Studying physics as resolving paradoxes
Three boys and two girls drank coffee together. The coffee cost 500 won per cup. Three boys paid 1000 won each. So, they paid a total of 3000 won. Since the coffee cost 2500 won, they got 500 won for change. Accordingly, three boys and two girls got back 100 won each. This implies that boys had paid 900 won each. 900*3=2700. Since two girls had 100 won each, this should amount to 2700+200=2900 won. Where is the missing 100 won?
I found the above ¡°paradox¡± via the internet. Of course, it is not really a paradox, even though it looks like one. If it appears to be a paradox, and if you cannot resolve it, the most likely explanation is that you are ¡°confused¡± or misunderstand something. Nevertheless, if you try to solve this paradox, you may begin to understand what you have misunderstood.
Nobel laureate, late Richard Feynman said:
¡°When you're thinking about something you don't understand, you have a terrible, uncomfortable feeling called "confusion." It's a very difficult and unhappy business. And so most of the time you are rather unhappy, actually, with this confusion, you can't penetrate this thing. Now, the confusion is because we are all some kind of apes that are kind of stupid, trying to figure out how to put two sticks together to reach the banana, and we can't quite make it, the idea. And I got this feeling all the time that I am an ape trying to put sticks together. So I always feel stupid. Once in a while, though, the sticks go together and I reach the banana!¡±
Every time I encounter new concepts in physics, many things seem confusing and paradoxical at first glance. However, these ¡°paradoxes¡± are the kind of the paradoxes described above; they are not paradoxes at all. It¡¯s just that I am confused, which means that I have a wrong intuition or wrong picture about the things which I am confused about.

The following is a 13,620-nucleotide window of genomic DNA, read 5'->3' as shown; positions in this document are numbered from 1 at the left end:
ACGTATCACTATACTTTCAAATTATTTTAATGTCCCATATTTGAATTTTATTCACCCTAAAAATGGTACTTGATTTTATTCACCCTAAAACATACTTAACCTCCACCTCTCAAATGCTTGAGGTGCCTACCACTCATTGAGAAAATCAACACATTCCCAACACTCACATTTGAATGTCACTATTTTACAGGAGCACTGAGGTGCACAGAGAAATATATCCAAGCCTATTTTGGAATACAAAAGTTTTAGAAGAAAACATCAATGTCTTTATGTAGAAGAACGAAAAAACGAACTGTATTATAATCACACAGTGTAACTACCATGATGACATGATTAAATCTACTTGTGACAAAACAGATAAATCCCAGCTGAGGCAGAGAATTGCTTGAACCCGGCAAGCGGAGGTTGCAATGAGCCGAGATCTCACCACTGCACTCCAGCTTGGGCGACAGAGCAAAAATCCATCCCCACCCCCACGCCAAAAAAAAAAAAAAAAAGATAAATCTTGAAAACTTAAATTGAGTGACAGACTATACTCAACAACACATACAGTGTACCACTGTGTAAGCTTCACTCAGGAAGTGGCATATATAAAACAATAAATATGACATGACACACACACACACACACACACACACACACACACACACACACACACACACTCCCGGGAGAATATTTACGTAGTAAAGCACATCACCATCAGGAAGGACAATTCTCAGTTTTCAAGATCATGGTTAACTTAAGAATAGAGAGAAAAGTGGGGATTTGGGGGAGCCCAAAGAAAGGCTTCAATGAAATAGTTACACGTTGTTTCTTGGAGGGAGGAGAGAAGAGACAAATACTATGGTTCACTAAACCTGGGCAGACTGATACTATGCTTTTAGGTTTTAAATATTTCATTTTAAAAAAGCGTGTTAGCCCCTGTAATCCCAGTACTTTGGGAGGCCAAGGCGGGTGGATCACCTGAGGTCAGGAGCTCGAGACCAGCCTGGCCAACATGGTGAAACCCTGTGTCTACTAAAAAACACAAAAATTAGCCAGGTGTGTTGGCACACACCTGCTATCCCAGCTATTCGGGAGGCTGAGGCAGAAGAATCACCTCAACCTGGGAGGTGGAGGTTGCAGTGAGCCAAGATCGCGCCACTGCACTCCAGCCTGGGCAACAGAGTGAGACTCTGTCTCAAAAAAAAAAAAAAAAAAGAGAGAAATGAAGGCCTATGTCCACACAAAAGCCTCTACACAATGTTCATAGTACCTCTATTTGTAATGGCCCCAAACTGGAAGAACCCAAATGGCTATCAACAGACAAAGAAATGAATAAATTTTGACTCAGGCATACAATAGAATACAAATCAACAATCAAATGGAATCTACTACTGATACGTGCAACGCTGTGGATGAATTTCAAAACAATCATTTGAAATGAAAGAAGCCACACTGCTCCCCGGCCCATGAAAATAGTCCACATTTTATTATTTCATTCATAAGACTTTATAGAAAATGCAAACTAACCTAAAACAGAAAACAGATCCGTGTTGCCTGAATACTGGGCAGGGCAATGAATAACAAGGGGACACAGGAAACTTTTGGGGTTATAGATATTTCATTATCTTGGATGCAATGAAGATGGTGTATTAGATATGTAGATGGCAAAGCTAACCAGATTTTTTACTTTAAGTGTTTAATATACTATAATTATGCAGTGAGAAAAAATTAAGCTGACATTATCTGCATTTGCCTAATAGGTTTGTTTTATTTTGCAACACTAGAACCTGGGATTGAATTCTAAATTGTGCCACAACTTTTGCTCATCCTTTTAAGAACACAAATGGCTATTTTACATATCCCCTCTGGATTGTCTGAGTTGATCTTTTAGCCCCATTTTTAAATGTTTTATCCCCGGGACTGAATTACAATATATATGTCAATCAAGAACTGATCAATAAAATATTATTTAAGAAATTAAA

As I try to resolve these ¡°paradoxes,¡± either by myself or with help from other people, in order to remove this ¡°unhappiness¡± and to better understand physics, I learn a lot, and I come to have a better intuition or a better picture about the new concepts.
I want to emphasize that having an accurate mental picture about the concepts is very important. The Nobel Prize equivalent of the mathematics Fields medal winner and single most renowned string theorist Edward Witten said ¡°Most people who haven¡¯t been trained in physics probably think of what physicists do as a question of incredibly complicated calculations, but that¡¯s not really the essence of it. The essence of it is that physics is about concepts, wanting to understand the concepts, the principles by which the world works.¡±
The late Nobel laureate Paul Dirac said: ¡°I consider that I understand an equation when I can predict the properties of its solutions, without actually solving it.¡± It goes without saying that such a profound understanding of an equation is possible only when you have a clear picture and a correct intuition about the concepts.
Indeed, Albert Einstein once said: ¡°Logic will get you from A to B. Imagination will take you everywhere.¡±
Einstein¡¯s quote implies that theoretical physicists work by playing around with concepts and imagining them, rather than by proceeding with pure logic and calculations without the sense of what is actually going on behind the numbers. Of course, physicists still need to eventually fill the gaps with logic and calculations – but that doesn¡¯t diminish the importance of imagination in physics.